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indoor field hockey sticks? (Read 179 times)


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    does anyone know if there is a a meaningful difference between an indoor and an outdoor stick?  If my 6th grader is going to do an indoor field hockey academy (just six sessions, no formal team play) can she use her outdoor stick?

      does anyone know if there is a a meaningful difference between an indoor and an outdoor stick?  If my 6th grader is going to do an indoor field hockey academy (just six sessions, no formal team play) can she use her outdoor stick?

      My daughter played indoor field hockey the last 3 winters and always used her outdoor stick. I'd never heard of an indoor stick until this thread.

      Runners run.

      MrH


        Yes, in the indoor game there is no hitting (driving) of the ball, and so the sticks are thinner and lighter, but otherwise appear similar. Because they are thinner it is easier to flick the ball with an indoor stick, and they are a little more maneuverable.

         

        Ask the coach/organizer. For a short course they will likely allow use of an outdoor stick, or have a supply of indoor sticks available. Frankly, if you are paying for the course they should do this if they are a professional outfit. A not-for profit club I'm involved with has a stock of 30 loaners for the new kids to use before they buy one.

         

        Because of their lighter workload, the indoor sticks are simpler construction and lower cost, and until a player is at a higher level they will do fine with a stick costing less than $30, if she decides that she wants to play more than the course.

        The process is the goal.

        Men heap together the mistakes of their lives, and create a monster they call Destiny.

        Julia1971


          Yes, in the indoor game there is no hitting (driving) of the ball, and so the sticks are thinner and lighter, but otherwise appear similar. Because they are thinner it is easier to flick the ball with an indoor stick, and they are a little more maneuverable.

           

          Ask the coach/organizer. For a short course they will likely allow use of an outdoor stick, or have a supply of indoor sticks available. Frankly, if you are paying for the course they should do this if they are a professional outfit. A not-for profit club I'm involved with has a stock of 30 loaners for the new kids to use before they buy one.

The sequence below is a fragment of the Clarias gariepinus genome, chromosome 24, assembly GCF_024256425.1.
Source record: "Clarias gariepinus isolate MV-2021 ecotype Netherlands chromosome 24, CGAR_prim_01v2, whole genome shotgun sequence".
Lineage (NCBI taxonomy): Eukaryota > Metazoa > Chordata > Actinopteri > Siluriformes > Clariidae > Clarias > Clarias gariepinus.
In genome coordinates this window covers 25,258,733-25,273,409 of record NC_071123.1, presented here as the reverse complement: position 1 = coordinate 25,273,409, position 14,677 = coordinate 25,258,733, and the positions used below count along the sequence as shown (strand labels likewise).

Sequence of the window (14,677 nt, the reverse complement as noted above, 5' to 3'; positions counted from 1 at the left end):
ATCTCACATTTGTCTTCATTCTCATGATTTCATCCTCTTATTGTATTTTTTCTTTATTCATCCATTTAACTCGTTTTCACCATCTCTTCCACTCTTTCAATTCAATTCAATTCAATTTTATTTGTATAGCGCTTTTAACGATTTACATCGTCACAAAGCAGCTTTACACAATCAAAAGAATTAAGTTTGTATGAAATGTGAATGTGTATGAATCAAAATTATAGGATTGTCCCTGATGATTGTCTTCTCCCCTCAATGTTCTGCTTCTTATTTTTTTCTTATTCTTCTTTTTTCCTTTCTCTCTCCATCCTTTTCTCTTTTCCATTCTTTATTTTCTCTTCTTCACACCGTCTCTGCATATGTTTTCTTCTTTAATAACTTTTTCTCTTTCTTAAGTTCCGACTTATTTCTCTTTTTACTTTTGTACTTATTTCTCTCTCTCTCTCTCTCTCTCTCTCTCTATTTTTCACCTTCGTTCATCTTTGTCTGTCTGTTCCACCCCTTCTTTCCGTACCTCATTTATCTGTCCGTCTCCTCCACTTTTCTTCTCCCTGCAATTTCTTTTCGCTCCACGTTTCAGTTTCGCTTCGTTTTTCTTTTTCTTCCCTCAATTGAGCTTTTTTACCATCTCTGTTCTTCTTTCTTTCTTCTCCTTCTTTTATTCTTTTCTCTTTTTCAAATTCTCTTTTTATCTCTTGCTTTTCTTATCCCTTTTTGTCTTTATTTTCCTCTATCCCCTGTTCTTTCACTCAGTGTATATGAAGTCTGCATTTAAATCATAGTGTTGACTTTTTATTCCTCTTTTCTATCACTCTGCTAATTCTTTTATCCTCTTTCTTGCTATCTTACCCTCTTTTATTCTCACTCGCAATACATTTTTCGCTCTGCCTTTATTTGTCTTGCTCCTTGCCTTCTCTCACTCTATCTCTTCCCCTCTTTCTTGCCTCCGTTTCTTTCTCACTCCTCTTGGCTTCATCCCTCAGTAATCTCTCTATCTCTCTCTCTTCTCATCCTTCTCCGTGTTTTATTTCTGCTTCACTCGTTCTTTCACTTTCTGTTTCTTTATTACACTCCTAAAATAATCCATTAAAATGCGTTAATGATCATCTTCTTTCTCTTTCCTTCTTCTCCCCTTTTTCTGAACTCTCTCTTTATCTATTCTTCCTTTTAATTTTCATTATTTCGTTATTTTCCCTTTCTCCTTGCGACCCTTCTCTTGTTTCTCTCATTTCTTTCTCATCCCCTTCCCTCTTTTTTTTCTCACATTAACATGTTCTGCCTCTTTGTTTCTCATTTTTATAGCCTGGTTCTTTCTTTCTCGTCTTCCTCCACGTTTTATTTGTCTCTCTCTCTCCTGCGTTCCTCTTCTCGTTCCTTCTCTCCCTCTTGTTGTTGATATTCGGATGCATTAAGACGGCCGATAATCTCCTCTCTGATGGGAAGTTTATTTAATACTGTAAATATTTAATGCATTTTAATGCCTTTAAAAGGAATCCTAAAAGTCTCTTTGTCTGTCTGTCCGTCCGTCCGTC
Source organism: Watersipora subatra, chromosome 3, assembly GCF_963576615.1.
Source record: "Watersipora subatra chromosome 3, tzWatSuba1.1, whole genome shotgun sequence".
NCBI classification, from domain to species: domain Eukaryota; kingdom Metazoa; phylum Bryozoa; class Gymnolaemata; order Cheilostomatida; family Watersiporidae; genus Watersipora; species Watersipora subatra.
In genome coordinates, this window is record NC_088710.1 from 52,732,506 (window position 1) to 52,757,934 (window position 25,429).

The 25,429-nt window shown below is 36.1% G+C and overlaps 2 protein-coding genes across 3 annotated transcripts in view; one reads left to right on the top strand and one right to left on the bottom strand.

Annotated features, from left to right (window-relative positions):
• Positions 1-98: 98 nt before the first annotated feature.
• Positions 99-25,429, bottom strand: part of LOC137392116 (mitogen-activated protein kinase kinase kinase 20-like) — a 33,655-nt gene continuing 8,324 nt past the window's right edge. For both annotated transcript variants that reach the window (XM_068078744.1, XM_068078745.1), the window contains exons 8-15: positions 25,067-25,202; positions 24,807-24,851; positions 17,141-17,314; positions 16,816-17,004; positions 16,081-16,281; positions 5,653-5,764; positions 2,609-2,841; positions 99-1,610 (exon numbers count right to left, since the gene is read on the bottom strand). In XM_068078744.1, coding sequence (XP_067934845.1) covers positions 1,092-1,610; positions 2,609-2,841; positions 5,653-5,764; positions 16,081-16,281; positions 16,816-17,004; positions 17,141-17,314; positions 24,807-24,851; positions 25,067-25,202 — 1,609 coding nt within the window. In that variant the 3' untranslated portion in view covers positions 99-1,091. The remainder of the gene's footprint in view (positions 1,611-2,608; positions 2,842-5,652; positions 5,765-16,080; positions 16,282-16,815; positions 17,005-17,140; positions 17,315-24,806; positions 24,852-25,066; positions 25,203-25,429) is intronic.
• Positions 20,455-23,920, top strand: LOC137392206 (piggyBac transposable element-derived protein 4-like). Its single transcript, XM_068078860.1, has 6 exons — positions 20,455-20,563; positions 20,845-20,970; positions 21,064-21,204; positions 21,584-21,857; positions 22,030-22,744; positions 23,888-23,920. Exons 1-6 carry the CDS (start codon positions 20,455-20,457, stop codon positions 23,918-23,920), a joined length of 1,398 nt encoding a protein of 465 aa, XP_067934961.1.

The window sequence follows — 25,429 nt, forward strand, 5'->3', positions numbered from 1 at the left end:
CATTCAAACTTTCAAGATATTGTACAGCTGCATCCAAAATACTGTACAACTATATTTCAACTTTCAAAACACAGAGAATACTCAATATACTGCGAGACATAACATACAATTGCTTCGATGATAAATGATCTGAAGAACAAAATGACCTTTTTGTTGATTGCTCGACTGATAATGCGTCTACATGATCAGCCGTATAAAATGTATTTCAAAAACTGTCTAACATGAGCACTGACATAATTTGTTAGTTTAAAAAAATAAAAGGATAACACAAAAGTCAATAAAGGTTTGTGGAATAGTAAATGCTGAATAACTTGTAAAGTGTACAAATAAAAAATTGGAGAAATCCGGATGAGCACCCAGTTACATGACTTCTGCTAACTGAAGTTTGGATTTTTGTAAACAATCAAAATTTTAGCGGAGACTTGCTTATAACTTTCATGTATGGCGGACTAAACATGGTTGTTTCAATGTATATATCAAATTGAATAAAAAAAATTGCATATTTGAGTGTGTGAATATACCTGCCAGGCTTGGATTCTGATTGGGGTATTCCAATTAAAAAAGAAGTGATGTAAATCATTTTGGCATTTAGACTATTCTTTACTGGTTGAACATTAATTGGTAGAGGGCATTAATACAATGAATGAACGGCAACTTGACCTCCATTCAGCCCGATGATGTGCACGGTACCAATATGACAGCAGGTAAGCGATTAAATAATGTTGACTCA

Because of their lighter workload, the indoor sticks are simpler construction and lower cost, and until a player is at a higher level they will do fine with a stick costing less than $30, if she decides that she wants to play more than the course.

           

          +1.  Check to see if the organizers require one and if so, spend the least amount of money on one as you can.  I wish we lived closer or I would loan her mine.

           

          ETA: I'm not sure what they'll be doing in this league and what rules they're following but you may want to buy her an indoor glove.  In indoor, there are a lot more opportunities for getting your knuckles scraped.

          You're too strong not to keep on keepin' on. - The Pips
          Yes, I am! - Gladys Knight


          Best Present Ever

            Thanks everyone. I think we'll show up to the first session with her outdoor stick and see what happens. When did kids get so expensive?


            Best Present Ever

              If anyone ever has this question in the future - we're several weeks into the session and most of the girls are playing with their outdoor sticks. No one worried about it. My next question- what is the difference in girls lax sticks?  I was just looking at them and the only variation I could see was in the design (or lack) on the handle and the colors.Prices go from $30 to $150 for equipment that looked identical to me.

              Julia1971


                I'm glad it worked out for you but I don't think that's the best general advice.  People really should check with the organizers.  For a one or two-day, no contact, skills-type session thing like it sounds like your daughter might be doing - yeah, an indoor stick is probably not required but there's no harm in asking.  My league requires indoor sticks for indoor play.  (If there's going to be one-on-ones or scrimmaging, both players should be playing with the same type of stick).

                 

                I don't know anything about LAX.

                 

                If anyone ever has this question in the future - we're several weeks into the session and most of the girls are playing with their outdoor sticks. No one worried about it. My next question- what is the difference in girls lax sticks?  I was just looking at them and the only variation I could see was in the design (or lack) on the handle and the colors.Prices go from $30 to $150 for equipment that looked identical to me.

                You're too strong not to keep on keepin' on. - The Pips
                Yes, I am! - Gladys Knight

                MrH


                  Kids can run track in basketball shoes. But I wouldn't recommend it.

                  The process is the goal.

                  Men heap together the mistakes of their lives, and create a monster they call Destiny.